English as a Global Tongue

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English as a Global Tongue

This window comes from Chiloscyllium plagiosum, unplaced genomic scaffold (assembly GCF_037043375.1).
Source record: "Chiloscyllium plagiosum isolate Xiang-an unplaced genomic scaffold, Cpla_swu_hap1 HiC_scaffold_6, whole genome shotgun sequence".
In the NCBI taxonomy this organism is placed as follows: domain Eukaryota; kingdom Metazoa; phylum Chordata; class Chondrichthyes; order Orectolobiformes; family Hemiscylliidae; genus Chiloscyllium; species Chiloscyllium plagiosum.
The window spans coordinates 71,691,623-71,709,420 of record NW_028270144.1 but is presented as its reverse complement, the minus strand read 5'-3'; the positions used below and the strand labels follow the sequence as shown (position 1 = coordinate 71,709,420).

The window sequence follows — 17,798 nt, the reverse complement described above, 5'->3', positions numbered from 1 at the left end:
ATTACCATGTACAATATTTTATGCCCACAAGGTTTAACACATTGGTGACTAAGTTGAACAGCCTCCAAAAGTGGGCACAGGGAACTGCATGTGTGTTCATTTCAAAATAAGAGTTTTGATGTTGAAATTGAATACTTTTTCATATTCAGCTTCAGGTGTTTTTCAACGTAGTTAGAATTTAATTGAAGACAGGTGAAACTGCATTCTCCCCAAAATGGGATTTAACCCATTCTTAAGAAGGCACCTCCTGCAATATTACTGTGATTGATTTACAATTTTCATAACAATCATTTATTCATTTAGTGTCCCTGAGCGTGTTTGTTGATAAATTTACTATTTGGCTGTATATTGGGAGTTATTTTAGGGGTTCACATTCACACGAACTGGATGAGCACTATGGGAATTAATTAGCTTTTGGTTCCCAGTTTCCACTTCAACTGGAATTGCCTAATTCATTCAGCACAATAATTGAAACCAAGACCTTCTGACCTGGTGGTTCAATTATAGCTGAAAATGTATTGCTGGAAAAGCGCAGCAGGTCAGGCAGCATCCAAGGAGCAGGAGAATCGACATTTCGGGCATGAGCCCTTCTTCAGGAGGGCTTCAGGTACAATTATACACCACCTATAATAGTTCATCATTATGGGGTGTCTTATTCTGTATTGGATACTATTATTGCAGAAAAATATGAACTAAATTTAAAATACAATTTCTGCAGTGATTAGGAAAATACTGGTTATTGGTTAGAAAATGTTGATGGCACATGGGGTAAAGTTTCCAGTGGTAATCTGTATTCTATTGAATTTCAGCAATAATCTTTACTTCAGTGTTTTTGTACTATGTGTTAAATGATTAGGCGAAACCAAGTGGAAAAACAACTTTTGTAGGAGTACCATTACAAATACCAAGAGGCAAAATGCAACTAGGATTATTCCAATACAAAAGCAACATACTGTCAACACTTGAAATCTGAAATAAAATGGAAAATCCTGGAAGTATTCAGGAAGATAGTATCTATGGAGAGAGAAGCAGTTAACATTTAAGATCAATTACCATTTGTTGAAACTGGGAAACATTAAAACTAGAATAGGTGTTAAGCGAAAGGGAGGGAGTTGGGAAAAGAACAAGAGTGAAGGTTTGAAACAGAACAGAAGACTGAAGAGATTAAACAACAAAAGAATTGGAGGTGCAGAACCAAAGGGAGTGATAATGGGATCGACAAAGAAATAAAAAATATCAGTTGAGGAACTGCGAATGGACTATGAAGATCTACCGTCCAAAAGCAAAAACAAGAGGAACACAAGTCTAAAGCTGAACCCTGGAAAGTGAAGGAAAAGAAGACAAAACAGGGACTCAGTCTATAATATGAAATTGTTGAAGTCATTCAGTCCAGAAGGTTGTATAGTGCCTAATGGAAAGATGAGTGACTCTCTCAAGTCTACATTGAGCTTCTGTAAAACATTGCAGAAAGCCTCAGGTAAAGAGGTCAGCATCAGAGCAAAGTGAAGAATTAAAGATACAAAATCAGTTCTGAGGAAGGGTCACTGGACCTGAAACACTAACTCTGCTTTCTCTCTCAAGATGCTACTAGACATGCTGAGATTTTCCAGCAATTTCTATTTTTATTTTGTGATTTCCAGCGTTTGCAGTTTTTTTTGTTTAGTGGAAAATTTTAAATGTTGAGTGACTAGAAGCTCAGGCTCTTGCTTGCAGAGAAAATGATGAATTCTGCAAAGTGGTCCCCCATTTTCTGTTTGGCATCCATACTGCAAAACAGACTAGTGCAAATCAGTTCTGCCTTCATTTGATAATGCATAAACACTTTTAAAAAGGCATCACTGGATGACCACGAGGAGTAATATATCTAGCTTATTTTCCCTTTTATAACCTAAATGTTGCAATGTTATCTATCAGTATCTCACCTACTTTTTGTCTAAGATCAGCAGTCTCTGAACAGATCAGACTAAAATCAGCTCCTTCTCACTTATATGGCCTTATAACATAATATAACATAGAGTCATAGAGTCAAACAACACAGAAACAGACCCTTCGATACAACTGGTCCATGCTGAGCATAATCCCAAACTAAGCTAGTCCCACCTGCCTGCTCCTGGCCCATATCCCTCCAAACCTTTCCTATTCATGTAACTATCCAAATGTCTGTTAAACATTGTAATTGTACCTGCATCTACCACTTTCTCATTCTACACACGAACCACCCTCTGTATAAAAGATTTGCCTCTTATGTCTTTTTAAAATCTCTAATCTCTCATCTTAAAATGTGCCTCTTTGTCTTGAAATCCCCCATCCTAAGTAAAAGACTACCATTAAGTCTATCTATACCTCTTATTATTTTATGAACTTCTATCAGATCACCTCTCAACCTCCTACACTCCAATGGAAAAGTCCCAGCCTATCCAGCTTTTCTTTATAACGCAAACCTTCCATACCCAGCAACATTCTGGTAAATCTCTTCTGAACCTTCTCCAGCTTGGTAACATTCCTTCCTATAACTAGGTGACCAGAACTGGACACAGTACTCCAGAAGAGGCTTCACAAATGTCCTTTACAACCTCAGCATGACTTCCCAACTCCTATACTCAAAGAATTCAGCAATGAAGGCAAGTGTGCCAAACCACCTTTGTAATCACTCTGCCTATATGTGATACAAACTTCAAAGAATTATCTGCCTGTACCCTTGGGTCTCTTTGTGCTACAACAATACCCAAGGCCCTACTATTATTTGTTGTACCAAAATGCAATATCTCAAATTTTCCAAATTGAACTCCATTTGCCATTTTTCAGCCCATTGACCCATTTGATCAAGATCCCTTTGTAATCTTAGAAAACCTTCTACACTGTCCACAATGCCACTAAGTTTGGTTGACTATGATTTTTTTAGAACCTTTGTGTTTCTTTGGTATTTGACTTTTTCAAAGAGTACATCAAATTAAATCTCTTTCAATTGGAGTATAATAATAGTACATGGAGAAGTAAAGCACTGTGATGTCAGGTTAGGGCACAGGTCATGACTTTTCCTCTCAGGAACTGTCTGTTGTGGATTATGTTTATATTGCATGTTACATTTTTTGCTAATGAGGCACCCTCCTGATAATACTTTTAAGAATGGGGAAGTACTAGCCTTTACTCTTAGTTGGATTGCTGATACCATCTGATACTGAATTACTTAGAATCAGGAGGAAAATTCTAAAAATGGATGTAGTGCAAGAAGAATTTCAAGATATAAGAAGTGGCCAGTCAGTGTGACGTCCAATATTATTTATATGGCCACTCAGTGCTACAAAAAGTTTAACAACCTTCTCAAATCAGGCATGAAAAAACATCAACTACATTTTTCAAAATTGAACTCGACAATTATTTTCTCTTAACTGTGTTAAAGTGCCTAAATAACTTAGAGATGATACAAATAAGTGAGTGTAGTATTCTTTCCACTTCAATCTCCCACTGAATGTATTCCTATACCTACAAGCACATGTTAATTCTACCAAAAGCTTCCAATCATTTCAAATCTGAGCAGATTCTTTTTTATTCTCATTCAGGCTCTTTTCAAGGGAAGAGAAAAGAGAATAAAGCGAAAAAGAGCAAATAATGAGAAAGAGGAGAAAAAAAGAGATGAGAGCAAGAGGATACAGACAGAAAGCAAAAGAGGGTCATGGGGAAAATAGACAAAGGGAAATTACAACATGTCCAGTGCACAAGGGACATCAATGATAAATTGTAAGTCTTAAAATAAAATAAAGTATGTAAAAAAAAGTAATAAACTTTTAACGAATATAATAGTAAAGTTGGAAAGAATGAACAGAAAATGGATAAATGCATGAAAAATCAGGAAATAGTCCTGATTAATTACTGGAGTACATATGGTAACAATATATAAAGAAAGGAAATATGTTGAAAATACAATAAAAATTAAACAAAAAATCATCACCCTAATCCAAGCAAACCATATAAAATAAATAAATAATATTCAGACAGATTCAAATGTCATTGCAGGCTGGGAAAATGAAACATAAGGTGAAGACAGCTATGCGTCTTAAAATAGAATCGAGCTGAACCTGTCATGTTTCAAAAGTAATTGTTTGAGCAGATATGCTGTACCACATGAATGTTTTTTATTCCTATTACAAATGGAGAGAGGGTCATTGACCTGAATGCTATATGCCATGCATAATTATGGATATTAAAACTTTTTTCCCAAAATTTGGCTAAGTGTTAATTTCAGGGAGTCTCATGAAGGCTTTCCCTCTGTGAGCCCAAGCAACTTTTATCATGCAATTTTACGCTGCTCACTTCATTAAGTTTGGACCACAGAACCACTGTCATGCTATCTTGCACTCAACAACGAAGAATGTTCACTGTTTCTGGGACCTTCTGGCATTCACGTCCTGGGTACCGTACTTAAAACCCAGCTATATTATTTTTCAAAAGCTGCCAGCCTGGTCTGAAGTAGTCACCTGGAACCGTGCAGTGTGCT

English is spoken by more people than any other language in the world, thus it is considered a world language. Today English seems to evolve to a future global tongue, as its spreading on the Internet in recent years shows (almost 80% of the world-wide-web s pages are now written in English). In this context the English language is accused of being a killer language that wipes out smaller languages as well as the cultures they represent. Scientific researches have found out that in fact many small languages have already vanished. However, English fitted in a slot that could have been filled by any other language as well. It can neither be blamed for developments demanding an international lingua franca nor for the consequences a homogenisation of communication has. The immense progress in fields of science and technology has created the need to facilitate the world wide exchange of knowledge. Thus the latest industrial development demands an international language which everyone is able to understand. Because of its predominance in the industrial world it seems convenient that English will become this world language. But, if everyone speaks the same language, will people still be able to keep their regional identities? As long as different cultures manage to keep their own language for internal communication there is nothing to worry about a global tongue. In Europe globalisation rather turned into a chance for the diversity of different regions. For example Scotland and Wales will become more independent from the British government. If people are interested in their regional culture an additional lingua franca for a homogenised official communication will not threaten their language. However, killer languages play a role in suburban societies. Members of small linguistic groups change to a language of a higher rank in hierarchy in advantage of flexibility. For example a worker will find a job much easier if he or she applies in a wider area than just his or her local region. R.M.W. Dixon, who delved into the "Language loss in Australian Aboriginal languages", has found out that parents even force their children to speak English at home and avoid code-switching to their indigenous vernacular to provide better chances for their future life. But a language which is no longer spoken has lost its intrinsic function. So by trying to survive in our capitalistic system of competition the actual victims are forced to support the process which debases their own culture. Scientific researches like Dixon's essay show that there are definitely killer languages at work. But is the English language guilty of having driven away so many languages? According to Brenzinger (1991, p.40), most of all dying languages are replaced by other regional languages with a higher rank in the hierarchy of languages rather than by a world language. In those few cases where languages are replaced by English there is...
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